18/11/2013 09:04 GMT | Updated 23/01/2014 18:58 GMT

What is the future of TV?

Many will have you believe that the future of TV is an luminous floating screen activated by voice command, better still our brain signals will activate channels serving our every whim. It reminds me of Clint Eastwood in the 1982 movie Firefox or better still Tom Cruise, strutting his stuff in Minority Report, but like those films the ideas are already dated.

What's far more interesting is not this, 'Tomorrow's World' version of the future but what's actually happening right now. The green shoots of the window into tomorrow.

I hate to agree with James Murdoch, yes I will burn in hell, but besides his recent blistering attack on the BBC and others, he was right when he said we have "analogue attitudes in a digital age". There is no longer a TV market or the notion of, 'the future of television'.

We are living in a world where all forms of media and communication are all interconnected.Internet, television, publishing, newspapers. Indeed we are living in an all media market. If you're not in it you may as well pack up your cyber bags.

Vice magazine CEO Shane Smith hit the nail on the head when he called Vice, the Time Warner of the street. "We are the changing of the guard. We have magazines and records and books and online video and TV shows and movies that are more for Gen Y than for baby boomers".

I'd like to think that these new cool kids on the block will offer greater diversity, but I fear the new guard is just as blinkered and commercialized as the old regime.

Vice itself sold 5% of its share to Rupert Murdoch earlier this year, valuing Vice at close to $1.4bn. For the humble consumer it seems like the idea of a new media frontier is just Wall Street suits dressed in hipster clothing.

However what Vice and others like action adventure sports channel, Epic TV are doing, is to rip up the old formatted television guide to film making.

Driven by an Internet model, they make quick, inexpensive films without the huff and puff that currently exists in the TV market. They are rough and ready and don't come with all the pomp and nonsense that sounds the current formats that exist on mainstream TV. The commissioner is the audience, it's that simple.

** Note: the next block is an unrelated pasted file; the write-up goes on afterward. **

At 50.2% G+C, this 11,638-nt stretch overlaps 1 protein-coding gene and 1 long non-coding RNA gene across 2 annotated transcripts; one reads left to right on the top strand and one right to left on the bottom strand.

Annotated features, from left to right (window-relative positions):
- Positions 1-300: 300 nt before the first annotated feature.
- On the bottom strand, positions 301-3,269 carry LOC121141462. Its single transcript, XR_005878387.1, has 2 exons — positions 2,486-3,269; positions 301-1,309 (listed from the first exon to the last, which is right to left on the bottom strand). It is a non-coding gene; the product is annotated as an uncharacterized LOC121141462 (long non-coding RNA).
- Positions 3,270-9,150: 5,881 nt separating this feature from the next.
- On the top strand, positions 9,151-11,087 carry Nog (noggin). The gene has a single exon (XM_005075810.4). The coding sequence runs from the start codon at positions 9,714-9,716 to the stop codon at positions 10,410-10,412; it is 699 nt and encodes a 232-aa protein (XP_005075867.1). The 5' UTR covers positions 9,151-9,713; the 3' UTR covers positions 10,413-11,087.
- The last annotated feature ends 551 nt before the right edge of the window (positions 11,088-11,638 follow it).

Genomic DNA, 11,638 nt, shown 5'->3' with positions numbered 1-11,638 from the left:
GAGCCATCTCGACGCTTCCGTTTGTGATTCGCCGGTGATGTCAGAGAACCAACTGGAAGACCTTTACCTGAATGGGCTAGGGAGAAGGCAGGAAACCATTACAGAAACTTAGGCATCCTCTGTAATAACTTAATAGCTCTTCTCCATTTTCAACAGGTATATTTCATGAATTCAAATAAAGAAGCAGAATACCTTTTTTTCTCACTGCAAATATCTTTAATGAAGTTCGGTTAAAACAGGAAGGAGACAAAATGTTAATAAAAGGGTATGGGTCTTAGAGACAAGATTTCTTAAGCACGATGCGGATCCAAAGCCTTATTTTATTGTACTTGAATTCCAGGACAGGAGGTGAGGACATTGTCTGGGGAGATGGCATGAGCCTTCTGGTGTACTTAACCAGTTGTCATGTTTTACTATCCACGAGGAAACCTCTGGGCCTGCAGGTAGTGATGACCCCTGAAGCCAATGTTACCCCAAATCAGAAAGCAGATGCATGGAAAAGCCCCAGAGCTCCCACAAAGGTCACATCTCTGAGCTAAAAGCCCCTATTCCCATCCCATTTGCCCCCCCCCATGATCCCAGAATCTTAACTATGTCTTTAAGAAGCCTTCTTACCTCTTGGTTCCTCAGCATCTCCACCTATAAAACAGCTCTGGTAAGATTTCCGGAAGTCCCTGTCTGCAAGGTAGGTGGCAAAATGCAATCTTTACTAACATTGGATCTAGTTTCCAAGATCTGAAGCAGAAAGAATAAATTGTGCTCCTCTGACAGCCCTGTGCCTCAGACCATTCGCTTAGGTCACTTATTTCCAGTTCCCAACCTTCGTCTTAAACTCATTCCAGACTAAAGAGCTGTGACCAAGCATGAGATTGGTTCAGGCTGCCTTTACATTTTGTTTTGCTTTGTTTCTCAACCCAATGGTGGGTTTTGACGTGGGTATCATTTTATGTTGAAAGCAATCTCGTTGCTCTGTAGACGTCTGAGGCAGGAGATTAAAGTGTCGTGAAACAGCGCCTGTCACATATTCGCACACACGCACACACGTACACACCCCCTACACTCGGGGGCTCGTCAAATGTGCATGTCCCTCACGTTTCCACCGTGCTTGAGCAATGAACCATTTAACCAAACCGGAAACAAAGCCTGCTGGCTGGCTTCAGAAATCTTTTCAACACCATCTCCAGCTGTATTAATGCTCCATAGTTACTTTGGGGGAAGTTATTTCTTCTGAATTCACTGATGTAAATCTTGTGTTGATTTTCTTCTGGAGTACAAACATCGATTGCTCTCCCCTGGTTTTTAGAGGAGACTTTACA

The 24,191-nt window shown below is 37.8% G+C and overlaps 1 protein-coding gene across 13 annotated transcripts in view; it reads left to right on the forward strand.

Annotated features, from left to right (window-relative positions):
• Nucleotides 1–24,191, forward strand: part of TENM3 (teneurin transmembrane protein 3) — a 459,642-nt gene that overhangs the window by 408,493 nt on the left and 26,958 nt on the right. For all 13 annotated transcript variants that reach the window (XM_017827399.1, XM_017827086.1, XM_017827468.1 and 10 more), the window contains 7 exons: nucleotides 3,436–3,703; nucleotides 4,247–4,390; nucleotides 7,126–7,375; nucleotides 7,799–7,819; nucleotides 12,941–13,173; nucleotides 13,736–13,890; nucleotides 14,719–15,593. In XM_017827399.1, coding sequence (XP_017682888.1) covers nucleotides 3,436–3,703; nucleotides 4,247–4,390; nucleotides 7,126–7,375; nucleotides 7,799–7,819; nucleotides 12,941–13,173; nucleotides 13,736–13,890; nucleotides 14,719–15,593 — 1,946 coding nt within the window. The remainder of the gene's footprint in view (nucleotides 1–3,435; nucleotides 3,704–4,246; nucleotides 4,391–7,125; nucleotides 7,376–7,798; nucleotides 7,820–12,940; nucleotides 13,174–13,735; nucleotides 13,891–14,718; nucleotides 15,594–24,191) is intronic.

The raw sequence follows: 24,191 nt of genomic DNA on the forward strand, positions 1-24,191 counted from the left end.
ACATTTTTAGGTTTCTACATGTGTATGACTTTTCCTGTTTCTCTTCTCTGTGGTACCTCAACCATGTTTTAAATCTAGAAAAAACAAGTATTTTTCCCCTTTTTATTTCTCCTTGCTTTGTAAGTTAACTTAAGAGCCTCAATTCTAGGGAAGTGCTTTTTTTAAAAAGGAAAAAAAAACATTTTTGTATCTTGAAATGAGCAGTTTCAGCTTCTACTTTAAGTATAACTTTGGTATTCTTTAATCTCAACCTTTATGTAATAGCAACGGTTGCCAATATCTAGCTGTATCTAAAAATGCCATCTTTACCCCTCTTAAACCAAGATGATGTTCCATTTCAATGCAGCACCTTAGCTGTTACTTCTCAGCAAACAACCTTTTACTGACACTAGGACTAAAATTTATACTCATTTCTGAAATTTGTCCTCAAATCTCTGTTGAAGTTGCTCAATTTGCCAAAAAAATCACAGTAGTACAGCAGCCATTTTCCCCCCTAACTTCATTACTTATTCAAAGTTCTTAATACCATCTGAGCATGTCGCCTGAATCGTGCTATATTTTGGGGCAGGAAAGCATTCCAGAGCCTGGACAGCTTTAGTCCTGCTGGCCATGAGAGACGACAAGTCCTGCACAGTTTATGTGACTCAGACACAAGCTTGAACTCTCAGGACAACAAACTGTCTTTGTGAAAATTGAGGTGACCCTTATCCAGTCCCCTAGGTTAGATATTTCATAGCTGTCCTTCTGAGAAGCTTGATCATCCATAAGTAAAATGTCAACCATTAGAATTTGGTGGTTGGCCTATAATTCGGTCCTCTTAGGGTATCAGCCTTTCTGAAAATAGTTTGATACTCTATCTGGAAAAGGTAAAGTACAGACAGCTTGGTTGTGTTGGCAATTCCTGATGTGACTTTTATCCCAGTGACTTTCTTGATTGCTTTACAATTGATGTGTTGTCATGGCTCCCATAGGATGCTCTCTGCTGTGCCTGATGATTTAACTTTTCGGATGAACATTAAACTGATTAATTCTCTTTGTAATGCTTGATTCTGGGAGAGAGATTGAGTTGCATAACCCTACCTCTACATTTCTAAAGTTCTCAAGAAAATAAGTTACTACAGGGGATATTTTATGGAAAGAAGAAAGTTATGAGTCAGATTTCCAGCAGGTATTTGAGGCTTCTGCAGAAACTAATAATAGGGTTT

To this end I spent some time in Freetown, Sierra Leone teaching film studies for a charity called, 'Way Out'. I found that almost all my class had never really watched TV because they had never owned one. But they were all on Facebook and used YouTube as their 'station' of choice. What was refreshing was that they had no television base from which to form a platform or understanding. There was no set of rules to break, no need to add fake jeopardy, no theme tune, no pre-title tease or signposting; all the buzzwords of the western media model. Their work was as pure as filming gets. True documentary making without the guidebook and the hidden channel agenda.

So will the content of what we watch now look any different in the future? I guess the answer is don't give up on the large television companies just yet. Yes, there will be huge pressure from the new guard of Netflix, Google, Vice and Amazon all wanting a slice of the content market. But right now the number one light entertainment shows on both sides of the continent are still Pop Idol and the X Factor. Both 'classic' time family entertainment. I use the word classic lightly....

Also the television old guard are embracing the likes of Twitter to work in unison with new medias and technology to help general views and publicity and keep pace with an every changing market.

On TOWIE, The Only Way Is Essex, the producers monitor the twitter feeds as the show is aired and can move and shape the content the following day. The show works around the clock shooting and editing. As a result, it can react in a way other such soap dramas can't. It's hammering other shows aimed at the same market because it can move and react in a world where immediacy is everything.

The only problem with this statistic is that viewers are reacting with the online community instead of the family sat around the TV with a pizza, how long will it be before the traditional Saturday night teatime will be a thing of the past? We used to walk to school talking about last night's Cagney and Lacey or the Dukes of Hazzard ...but why bother when you've already, talked, digested and cogitated with half the world as it happened.

If the television world can keep reinventing itself and embrace the wider media as a whole then it has a chance to exist in the future content game, but like Clint Eastwood, it looks old, tired and weary, but don't expect them to give up without a gun fight.